As for the issue of whether or not [the] [c]laimant is entitled to LIBs because of “imbecility,” the standard that will be used in our case is that of a mentally deficient person, especially a feebleminded person having a mental age of three to seven years and requiring supervision in the performance of [routine] daily tasks or caring for himself.

The hearing officer did not discuss any factors in reaching her decision regarding entitlement to LIBs for incurable imbecility other than the definition of imbecility contained in WEBSTER’S, supra, as mentioned above.

We note that in a recent case, the court of appeals, first district, citing Lumbermen’s Reciprocal Ass’n v. Gilmore, 258 S.W. 268, 269 (Tex. Civ. App.–Texarkana 1924), stated the term “imbecility” has been in use in the Labor Code for almost a century, always without an assigned definition. The court went on to state that dictionary entries published closer in time to the enactment of the legislation would be more instructive. The court specifically referenced the following definition of imbecility from the 1910 edition of BLACK’S LAW DICTIONARY:

A more or less advanced decay and feebleness of the intellectual faculties; that weakness of mind which, without depriving the person entirely of the use of his reason, leaves only the faculty of conceiving the most common and ordinary ideas and such as relate almost always to the physical wants and habits . . . the test of legal capacity in this condition, is the stage to which the weakness of mind has advanced, as measured by the degree of reason, judgment, and memory remaining.

See Chamul v. Amerisure Mutual Ins. Co., 2016 Tex. App. LEXIS 1263 (Tex. Civ. App.–Houston [1st Dist.] 2016 no writ history).

The court further noted that attaching a narrow definition to limit a benefit without statutory text to support that interpretation violates the rule of liberal construction and would result in the exclusion of claimants having a mental age of less than three years from receiving LIBs. See Barchus v. State Farm Fire & Cas. Co., 167 S.W.3d 575 (Tex. App.–Houston [14th Dist.] 2005, pet. denied).

We hold that the hearing officer erred in linking her analysis of the claimant’s entitlement to LIBs for a physically traumatic injury to the brain resulting in incurable imbecility solely to a single factor rather than considering additional factors such as those discussed in APD 121131-s, supra, and Chamul, supra. Accordingly, we reverse the hearing officer’s determination that the claimant is not entitled to LIBs from (date of injury), through the date of the CCH based on a physically traumatic injury to the brain resulting in incurable insanity or imbecility and remand the issue to the hearing officer for further action consistent with this decision.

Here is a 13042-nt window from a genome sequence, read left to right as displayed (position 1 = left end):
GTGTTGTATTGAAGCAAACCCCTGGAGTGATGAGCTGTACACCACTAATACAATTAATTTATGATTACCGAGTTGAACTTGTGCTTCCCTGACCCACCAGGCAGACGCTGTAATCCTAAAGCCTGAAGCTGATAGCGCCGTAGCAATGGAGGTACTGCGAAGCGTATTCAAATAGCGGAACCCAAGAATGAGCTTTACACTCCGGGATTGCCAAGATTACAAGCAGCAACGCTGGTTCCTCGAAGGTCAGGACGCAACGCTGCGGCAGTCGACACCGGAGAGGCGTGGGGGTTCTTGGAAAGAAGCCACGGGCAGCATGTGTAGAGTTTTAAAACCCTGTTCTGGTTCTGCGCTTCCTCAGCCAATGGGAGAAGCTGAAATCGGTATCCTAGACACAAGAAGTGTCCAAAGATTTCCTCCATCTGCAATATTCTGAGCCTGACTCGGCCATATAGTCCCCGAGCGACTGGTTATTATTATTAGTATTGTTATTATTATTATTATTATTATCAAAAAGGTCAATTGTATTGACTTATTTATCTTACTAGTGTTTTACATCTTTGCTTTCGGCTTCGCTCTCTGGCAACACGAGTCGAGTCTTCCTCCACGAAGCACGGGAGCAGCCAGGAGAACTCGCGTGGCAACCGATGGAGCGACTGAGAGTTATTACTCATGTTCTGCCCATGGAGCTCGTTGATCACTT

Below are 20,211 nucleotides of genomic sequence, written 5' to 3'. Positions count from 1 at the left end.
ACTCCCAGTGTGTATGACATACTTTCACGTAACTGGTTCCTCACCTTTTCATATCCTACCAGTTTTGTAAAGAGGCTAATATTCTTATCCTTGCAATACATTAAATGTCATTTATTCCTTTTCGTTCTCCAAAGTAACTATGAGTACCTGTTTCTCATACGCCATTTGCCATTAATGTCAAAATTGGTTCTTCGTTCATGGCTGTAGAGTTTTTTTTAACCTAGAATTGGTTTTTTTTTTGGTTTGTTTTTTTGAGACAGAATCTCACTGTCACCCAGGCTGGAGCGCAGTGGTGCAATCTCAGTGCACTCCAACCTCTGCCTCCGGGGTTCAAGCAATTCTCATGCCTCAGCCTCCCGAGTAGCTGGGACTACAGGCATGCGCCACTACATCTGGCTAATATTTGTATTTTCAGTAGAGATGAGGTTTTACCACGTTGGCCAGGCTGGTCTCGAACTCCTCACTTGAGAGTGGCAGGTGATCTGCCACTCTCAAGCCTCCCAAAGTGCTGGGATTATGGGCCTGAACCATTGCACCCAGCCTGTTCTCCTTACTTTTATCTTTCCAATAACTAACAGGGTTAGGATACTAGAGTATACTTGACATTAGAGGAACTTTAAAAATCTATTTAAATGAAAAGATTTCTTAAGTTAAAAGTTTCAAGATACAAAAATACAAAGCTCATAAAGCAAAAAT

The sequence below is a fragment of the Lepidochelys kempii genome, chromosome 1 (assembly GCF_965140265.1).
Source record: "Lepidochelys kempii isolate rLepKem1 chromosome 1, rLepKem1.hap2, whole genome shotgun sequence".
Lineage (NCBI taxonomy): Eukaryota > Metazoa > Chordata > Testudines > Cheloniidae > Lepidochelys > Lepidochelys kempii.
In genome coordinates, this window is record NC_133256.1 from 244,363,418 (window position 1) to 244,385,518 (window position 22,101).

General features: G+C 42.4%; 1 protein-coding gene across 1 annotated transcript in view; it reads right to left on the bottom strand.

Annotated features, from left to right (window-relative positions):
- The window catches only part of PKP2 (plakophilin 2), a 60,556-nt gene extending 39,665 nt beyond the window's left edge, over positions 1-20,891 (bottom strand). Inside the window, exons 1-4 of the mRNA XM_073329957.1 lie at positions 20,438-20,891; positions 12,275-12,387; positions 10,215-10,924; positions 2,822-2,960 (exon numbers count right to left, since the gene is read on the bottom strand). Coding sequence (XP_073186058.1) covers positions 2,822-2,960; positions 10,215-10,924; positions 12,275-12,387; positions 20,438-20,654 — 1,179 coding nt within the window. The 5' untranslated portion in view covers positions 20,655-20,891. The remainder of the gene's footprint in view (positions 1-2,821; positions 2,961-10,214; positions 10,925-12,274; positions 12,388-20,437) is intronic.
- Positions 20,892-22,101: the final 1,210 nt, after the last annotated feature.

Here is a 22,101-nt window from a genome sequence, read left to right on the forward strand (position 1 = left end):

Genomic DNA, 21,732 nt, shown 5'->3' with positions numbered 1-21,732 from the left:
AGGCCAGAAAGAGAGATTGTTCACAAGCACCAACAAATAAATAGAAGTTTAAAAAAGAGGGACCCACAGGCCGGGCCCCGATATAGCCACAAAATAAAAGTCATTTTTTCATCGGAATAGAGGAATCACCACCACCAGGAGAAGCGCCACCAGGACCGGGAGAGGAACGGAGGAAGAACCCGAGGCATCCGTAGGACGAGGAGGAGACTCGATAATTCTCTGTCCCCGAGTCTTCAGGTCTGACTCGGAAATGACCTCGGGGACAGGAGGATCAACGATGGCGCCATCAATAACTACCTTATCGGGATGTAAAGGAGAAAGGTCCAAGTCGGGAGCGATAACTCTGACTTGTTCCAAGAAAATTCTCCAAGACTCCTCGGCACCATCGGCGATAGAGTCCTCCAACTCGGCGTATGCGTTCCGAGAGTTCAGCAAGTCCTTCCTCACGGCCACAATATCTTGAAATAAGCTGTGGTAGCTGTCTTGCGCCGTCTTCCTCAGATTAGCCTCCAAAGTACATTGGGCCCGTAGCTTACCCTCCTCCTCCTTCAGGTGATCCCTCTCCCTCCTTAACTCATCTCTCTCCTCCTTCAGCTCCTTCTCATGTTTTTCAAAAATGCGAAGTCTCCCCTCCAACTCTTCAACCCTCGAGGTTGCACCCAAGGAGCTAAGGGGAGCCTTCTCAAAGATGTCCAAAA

On remand, the hearing officer is to weigh the evidence and apply the correct legal standard by considering additional factors such as those discussed in APD 121131-s, supra, and Chamul, supra, to determine whether or not the claimant is entitled to LIBs from (date of injury), through the date of the CCH based on a physically traumatic injury to the brain resulting in incurable insanity or imbecility. The hearing officer is to make findings of fact, conclusions of law, and a decision regarding the issue that are consistent with this decision. The hearing officer is not to consider additional evidence on remand.

Pending resolution of the remand, a final decision has not been made in this case. However, since reversal and remand necessitate the issuance of a new decision and order by the hearing officer, a party who wishes to appeal from such new decision must file a request for review not later than 15 days after the date on which such new decision is received from the Division, pursuant to Section 410.202 which was amended June 17, 2001, to exclude Saturdays and Sundays and holidays listed in Section 662.003 of the Texas Government Code in the computation of the 15-day appeal and response periods.  See APD 060721, decided June 12, 2006.

The true corporate name of the insurance carrier is El PASO INDEPENDENT SCHOOL DISTRICT (a self-insured governmental entity) and the name and address of its registered agent for service of process is




K. Eugene Kraft
Appeals Judge


Carisa Space-Beam
Appeals Judge

Margaret L. Turner
Appeals Judge